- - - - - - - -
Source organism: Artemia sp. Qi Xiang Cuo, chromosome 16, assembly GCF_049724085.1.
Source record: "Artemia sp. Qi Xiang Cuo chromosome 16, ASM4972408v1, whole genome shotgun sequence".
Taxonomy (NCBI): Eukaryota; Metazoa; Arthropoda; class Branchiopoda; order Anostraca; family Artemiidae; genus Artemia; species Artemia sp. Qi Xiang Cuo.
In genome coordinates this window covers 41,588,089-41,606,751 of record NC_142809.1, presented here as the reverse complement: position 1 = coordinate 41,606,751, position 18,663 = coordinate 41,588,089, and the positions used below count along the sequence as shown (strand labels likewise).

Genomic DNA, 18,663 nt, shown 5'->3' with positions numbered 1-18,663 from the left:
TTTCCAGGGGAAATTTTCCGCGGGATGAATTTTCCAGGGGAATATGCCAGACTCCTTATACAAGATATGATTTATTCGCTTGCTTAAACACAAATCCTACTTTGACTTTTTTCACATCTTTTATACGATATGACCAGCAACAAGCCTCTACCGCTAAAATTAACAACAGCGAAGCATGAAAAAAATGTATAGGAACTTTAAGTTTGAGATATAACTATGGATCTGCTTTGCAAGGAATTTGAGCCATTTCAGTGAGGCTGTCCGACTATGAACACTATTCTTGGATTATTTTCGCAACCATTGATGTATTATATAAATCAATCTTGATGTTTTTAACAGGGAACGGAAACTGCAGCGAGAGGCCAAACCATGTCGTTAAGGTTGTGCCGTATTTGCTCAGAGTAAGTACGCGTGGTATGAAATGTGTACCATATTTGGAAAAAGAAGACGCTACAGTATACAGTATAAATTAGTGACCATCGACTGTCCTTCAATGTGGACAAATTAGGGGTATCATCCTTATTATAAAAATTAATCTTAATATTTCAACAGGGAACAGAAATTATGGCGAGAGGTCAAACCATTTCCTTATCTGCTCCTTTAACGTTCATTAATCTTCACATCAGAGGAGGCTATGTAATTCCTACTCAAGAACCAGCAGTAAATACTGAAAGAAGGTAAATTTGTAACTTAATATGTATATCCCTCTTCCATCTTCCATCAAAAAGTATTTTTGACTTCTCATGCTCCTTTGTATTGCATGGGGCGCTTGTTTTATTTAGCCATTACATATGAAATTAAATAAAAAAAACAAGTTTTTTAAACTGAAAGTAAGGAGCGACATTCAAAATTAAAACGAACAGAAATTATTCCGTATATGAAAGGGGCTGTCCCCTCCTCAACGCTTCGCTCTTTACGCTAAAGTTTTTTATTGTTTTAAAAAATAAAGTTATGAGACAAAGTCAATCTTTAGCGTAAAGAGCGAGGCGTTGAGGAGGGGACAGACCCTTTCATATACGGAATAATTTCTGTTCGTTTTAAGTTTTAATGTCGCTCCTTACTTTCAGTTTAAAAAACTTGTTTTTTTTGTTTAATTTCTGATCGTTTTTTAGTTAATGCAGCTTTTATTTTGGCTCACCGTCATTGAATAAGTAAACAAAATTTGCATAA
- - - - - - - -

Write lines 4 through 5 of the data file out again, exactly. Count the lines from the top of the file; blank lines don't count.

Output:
In genome coordinates this window covers 41,588,089-41,606,751 of record NC_142809.1, presented here as the reverse complement: position 1 = coordinate 41,606,751, position 18,663 = coordinate 41,588,089, and the positions used below count along the sequence as shown (strand labels likewise).

Genomic DNA, 18,663 nt, shown 5'->3' with positions numbered 1-18,663 from the left: